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Youtube Rego Korosi via Flickr CC

The UK government has removed its ads from YouTube out of concerns they were appearing alongside "inappropriate" material. The Guardian, Channel 4, and the BBC have followed suit. According to the BBC, the government made the move after ads had been attached to extremist content, potentially putting money in the pockets of extremists. The suspension is temporary, and Google (which owns YouTube) has said it will review its controls.

Context: Google has faced increased pressure to take ownership of the types of content that appears next to its ads, and it has been actively going after bad ads and hate sites for a while. Recall, in 2016 Google punished 340 sites and banned 200 permanently. Google told Axios in January that it has a team of over 1000 people regulating bad ads. But its scale makes it difficult to effectively regulate everything across its platform.

This is a trend: Executives from Facebook, Twitter, and Google appeared before the UK Commons Home Affairs Committee and were told they had a "terrible reputation" for monitoring their content given their revenues.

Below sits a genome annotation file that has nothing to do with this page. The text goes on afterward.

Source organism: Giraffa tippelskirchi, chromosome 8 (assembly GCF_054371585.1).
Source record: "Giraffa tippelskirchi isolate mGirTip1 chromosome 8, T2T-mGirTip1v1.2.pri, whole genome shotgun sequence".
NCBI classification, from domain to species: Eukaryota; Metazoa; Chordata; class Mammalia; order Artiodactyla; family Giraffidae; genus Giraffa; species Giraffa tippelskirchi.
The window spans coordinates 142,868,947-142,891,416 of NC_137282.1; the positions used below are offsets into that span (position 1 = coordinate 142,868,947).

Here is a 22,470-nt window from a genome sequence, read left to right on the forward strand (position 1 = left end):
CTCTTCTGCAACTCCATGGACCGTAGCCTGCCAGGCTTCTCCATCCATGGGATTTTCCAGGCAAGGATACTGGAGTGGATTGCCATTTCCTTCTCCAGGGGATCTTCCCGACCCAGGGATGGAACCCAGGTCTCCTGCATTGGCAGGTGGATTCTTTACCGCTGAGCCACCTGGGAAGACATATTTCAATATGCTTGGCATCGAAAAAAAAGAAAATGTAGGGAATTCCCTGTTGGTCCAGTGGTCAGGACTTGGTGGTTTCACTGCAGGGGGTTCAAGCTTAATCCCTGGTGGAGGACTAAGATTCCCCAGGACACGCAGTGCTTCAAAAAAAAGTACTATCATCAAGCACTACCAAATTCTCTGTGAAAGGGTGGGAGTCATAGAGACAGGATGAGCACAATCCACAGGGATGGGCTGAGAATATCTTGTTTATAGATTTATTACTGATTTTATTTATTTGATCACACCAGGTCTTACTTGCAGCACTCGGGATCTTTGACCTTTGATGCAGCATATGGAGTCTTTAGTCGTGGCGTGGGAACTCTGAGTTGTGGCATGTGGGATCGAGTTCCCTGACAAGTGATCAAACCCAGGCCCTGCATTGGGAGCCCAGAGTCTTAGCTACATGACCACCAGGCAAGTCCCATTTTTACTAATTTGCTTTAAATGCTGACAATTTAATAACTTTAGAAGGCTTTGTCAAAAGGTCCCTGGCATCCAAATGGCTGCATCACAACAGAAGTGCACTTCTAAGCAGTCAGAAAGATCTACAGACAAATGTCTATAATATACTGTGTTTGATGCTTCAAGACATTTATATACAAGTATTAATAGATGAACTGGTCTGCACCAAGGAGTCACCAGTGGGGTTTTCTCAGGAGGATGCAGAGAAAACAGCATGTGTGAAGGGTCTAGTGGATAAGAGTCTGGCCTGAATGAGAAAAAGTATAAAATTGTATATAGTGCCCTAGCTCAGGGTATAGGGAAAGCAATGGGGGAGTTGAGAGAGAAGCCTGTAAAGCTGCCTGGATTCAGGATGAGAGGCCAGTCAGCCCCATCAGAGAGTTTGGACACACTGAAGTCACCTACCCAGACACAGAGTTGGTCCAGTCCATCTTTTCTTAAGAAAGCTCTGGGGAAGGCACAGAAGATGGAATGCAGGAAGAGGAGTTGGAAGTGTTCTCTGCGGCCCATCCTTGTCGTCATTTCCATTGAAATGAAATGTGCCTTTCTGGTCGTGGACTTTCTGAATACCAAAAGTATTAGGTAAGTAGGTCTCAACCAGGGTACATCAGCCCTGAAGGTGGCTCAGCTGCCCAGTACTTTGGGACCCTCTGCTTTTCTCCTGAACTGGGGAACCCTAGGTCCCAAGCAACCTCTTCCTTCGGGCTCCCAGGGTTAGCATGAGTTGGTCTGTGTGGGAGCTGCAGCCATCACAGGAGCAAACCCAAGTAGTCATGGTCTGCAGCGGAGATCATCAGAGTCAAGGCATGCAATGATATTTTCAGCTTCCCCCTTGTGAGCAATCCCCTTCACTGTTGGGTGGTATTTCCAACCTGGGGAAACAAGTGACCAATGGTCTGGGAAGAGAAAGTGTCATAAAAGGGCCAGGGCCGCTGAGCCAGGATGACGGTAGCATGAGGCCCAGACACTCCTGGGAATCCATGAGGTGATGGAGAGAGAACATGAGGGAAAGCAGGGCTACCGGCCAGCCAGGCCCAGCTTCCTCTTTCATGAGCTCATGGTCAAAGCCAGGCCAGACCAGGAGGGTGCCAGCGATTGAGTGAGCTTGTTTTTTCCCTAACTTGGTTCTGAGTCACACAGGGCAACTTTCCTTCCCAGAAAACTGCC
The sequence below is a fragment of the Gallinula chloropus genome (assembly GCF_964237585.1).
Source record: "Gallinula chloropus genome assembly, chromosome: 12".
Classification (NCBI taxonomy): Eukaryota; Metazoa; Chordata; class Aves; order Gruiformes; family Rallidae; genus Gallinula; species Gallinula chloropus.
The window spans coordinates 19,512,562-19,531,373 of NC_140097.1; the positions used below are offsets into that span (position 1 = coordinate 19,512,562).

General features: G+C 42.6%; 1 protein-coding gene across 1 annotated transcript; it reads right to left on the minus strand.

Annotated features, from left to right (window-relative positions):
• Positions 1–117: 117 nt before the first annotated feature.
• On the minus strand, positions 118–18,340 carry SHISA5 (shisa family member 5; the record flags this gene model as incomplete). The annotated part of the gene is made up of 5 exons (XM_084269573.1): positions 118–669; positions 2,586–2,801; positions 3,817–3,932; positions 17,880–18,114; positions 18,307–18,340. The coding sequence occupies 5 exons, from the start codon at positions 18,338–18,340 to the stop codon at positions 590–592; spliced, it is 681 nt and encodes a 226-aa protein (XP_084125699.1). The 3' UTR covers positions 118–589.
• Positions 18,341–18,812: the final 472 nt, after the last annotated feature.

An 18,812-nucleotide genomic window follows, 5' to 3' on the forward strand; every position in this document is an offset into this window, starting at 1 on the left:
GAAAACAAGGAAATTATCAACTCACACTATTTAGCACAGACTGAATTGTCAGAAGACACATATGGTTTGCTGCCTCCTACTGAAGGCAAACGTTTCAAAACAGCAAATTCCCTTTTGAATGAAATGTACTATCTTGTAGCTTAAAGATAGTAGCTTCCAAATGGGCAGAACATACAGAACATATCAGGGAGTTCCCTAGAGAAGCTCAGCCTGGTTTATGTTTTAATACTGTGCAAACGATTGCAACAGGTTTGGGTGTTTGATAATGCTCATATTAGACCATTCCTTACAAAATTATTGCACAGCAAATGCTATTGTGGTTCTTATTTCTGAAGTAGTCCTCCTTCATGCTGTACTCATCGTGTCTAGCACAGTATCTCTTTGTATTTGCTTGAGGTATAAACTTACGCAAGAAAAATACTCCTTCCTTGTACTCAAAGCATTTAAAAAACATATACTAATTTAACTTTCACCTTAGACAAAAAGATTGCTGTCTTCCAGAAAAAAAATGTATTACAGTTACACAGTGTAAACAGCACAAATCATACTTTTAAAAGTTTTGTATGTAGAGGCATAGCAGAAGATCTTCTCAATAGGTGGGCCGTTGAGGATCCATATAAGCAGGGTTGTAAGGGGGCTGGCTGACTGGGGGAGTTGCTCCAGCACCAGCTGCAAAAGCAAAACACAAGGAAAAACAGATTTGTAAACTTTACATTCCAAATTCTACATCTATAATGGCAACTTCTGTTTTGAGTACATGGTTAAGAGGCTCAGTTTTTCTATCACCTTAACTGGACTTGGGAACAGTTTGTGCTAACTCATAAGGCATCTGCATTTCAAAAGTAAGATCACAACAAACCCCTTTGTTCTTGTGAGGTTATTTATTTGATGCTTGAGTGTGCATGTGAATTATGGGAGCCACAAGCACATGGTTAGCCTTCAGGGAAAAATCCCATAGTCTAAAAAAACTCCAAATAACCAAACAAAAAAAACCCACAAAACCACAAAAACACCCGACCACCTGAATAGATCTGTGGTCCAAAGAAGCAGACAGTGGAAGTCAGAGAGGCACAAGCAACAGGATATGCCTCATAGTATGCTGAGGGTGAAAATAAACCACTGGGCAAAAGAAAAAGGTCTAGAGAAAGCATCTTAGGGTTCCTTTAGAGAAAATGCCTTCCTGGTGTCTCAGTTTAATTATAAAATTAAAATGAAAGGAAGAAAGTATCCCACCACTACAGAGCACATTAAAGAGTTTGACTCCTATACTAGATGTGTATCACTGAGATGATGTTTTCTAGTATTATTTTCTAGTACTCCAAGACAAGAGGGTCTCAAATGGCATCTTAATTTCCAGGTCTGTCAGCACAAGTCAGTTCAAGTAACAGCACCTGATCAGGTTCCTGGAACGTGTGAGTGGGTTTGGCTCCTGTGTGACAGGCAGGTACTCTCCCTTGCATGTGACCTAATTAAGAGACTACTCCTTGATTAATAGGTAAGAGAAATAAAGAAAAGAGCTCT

Go deeper

1 hour ago - World

Biden freezes U.S. arms deals with Saudi Arabia and UAE

Trump struck several large arms deals with Mohammed bin Salman (L) and Saudi Arabia. Photo: Kevin Dietsch-Pool/Getty Images

The Biden administration has put on hold two big arms deals with Saudi Arabia and the United Arab Emirates which were approved in the final weeks of the Trump administration, a State Department official tells Axios.

Why it matters: The sales of F-35 jets and attack drones to the UAE and a large supply of munitions to Saudi Arabia will be paused pending a review. That signals a major policy shift from the Trump era, and may herald sharp tensions with both Gulf countries.

Dan Primack, author of Pro Rata
2 hours ago - Podcasts

Robert Downey Jr. launches VC funds to help save the planet

Robert Downey Jr. on Wednesday announced the launch of two venture capital funds focused on startups in the sustainability sector, the latest evolution of a project he launched two years ago called Footprint Collective.

Between the lines: This is a bit of life imitating art, as Downey Jr. spent 11 films portraying a character who sought to save the planet (or, in some cases, the universe).

DHS warns of "heightened threat" because of domestic extremism

Supporters of former President Trump protest inside the U.S. Capitol on Jan. 6. Photo: Roberto Schmidt/AFP via Getty Images

The Department of Homeland Security on Wednesday issued an advisory warning of a "heightened threat environment" in the U.S. because of "ideologically-motivated violent extremists."

Why it matters: DHS believes the threat of violence will persist for "weeks" following President Biden's inauguration. The extremists include those who opposed the presidential transition, people spurred by "grievances fueled by false narratives" and "anger over COVID-19 restrictions ... and police use of force[.]"